Pasadena has long been home to plenty of great classical music, thanks to the dual presence of both the Pasadena Symphony and POPS and the CalPhil Orchestra. But since 2011, acclaimed conductor Rachael Worby has been shaking things up on the scene via her “counter-conventional” orchestra MUSE/IQUE, combining a traditional array of musicians with singers, dancers and other artists to create shows that bring unique themes to life.
Worby might be presenting her most original show yet this Sunday, when she heads the latest show in MUSE/IQUE’s series of “Uncorked” shows that are performed in unusual settings. Staged on the South Lawn of Huntington Hospital, “HUMAN/INSTRUMENT” will feature the a capella group Arora, “body percussion wonders” Molodi and “noise-making experimenter” Tracy LJ Robertson, who performs vocals and “vocal percussion” across all genres of music.
Add in choreographer Jackie Kopcsak, who specializes in classical ballet and contemporary repertoire; “seasoned boy soprano” Brandon Takahashi; award-winning whistler, aerialist, acrobat, circus performer and mad inventor Eric Gradman; and David Kremers, a conceptual artist in biology who transforms MRI data into Impressionist-style paintings, and you’ve got a show that needs to be seen (and heard) to be believed.
Better yet, all who attend can even receive a free health screening by taking part in a health fair from 5 to 7 p,m. prior to the show.
“We are with ourselves all day, and sometimes I think we may forget what incredible works of art and science we are,” says Worby. “Human beings are magical machines capable of transcendent creation through voice and movement. When we started to think this way, we began to imagine a performance that would include more than just singing. We imagined body percussion, dance, movement, whistling and beatboxing and all manner of body-related performing arts. And, of course, what better place to celebrate the splendor of humanity than at our beloved Huntington Hospital.”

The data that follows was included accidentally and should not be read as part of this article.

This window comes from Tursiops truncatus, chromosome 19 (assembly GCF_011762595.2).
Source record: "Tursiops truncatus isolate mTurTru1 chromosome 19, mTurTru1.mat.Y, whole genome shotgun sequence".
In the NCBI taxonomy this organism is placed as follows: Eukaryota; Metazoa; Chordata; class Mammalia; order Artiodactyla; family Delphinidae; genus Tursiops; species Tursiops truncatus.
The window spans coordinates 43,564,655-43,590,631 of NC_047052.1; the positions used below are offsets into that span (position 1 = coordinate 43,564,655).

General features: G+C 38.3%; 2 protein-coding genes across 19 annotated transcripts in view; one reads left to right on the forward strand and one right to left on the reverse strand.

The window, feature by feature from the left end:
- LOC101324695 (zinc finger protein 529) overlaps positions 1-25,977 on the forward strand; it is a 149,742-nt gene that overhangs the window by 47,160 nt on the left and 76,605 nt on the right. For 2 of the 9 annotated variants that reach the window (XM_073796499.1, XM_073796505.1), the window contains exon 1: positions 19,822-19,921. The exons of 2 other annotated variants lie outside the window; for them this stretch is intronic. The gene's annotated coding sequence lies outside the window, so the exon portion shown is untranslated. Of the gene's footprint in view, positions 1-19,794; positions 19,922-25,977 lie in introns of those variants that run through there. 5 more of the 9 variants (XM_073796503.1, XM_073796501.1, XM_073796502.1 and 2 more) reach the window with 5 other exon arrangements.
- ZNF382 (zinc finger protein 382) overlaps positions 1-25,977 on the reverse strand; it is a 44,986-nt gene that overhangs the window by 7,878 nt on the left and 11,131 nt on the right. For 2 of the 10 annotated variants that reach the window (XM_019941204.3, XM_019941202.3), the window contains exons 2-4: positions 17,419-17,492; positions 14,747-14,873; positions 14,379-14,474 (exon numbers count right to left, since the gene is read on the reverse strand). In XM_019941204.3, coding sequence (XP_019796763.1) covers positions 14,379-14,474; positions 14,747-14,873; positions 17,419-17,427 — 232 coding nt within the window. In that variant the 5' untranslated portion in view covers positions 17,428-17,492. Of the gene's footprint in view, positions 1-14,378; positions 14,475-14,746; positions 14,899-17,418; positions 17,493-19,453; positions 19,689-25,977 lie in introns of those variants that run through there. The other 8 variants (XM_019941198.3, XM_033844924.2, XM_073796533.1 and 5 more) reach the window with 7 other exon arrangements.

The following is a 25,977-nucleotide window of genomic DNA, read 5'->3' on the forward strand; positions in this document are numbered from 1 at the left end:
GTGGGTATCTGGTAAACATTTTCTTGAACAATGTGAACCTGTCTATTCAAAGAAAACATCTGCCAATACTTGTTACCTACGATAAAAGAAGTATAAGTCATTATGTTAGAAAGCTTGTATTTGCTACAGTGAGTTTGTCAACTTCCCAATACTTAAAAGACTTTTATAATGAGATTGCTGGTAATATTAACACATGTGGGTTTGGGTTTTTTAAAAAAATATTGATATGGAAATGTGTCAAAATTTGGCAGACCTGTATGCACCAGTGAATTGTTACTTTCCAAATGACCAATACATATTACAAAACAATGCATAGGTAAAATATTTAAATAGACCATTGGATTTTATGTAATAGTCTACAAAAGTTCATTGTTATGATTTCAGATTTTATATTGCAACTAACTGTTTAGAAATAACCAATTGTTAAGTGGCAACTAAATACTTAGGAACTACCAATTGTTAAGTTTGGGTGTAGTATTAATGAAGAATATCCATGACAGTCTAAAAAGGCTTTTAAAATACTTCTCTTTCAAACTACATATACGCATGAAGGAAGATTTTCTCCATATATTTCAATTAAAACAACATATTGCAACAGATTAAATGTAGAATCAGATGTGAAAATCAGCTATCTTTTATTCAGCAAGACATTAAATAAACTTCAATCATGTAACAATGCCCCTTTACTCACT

Worby was inspired partly by a past MUSE/IQUE event that focused on a capella performers and left audiences feeling “uniquely uplifted and empowered.” Adding in the idea of performing at Huntington Hospital, she and her team conceived the show around the idea of the human body as “an instrument of wonder.”
For the New York native who served as music director of the Pasadena POPS from 2000 to 2010, following an illustrious career as both the conductor of the Wheeling Symphony Orchestra in West Virginia and as First Lady of that state, MUSE/IQUE has been a refreshing change of pace. She considers the “Uncorked” series, which has seen the orchestra play at such unusual spots as the Pasadena Ice Skating Center, as bringing music off the stage and directly into attendees’ lives.
“Our event locations are more than just backdrops — they are community touchpoints that matter in our daily lives,” says Worby. “By bringing music, huge ideas, imagination, and jaw-dropping performances to these locations, we are hopefully giving our audiences a sense of empowerment and beauty and love for themselves that they may not have found in more traditional performance settings.”
Sunday’s show precedes a big move for the orchestra, as MUSE/IQUE plans to relocate from its longtime home at Caltech’s Great Lawn to the grounds of the Huntington Library, Art Collections and Botanical Gardens. The theme of the summer series is “STATES/UNITED,” in which she hopes to create a “musical map of America.”
In keeping with past seasons’ tradition of presenting music from a broad array of musical genres, the “STATES/UNITED” series will include the streetwise sound of Harlem jazz, the music of Leonard Bernstein, coast to coast rock and soul, songs inspired by the American Midwest, the glittering magic of Las Vegas, the transformative hits of Route 66 and the uniquely inclusive sound of Los Angeles.
“We are inspired by the fact that [legendary composer and conductor] Leonard Bernstein turns 100 this year, the Huntington turns 100 next year, and when you look back at the last century, there is tremendously wide ranges of music and moments that we consider uniquely American,” says Worby. “We are so incredibly diverse, and yet we are more united than we realize, and this seemed like the perfect time to celebrate that fact with America’s best music.”
MUSE/IQUE performs “HUMAN/INSTRUMENT” at 7 p.m. Sunday at the South Lawn of Huntington Hospital, 100 West California Blvd., Pasadena. Tickets are $50. Call (626) 539-7085 or visit muse-ique.com.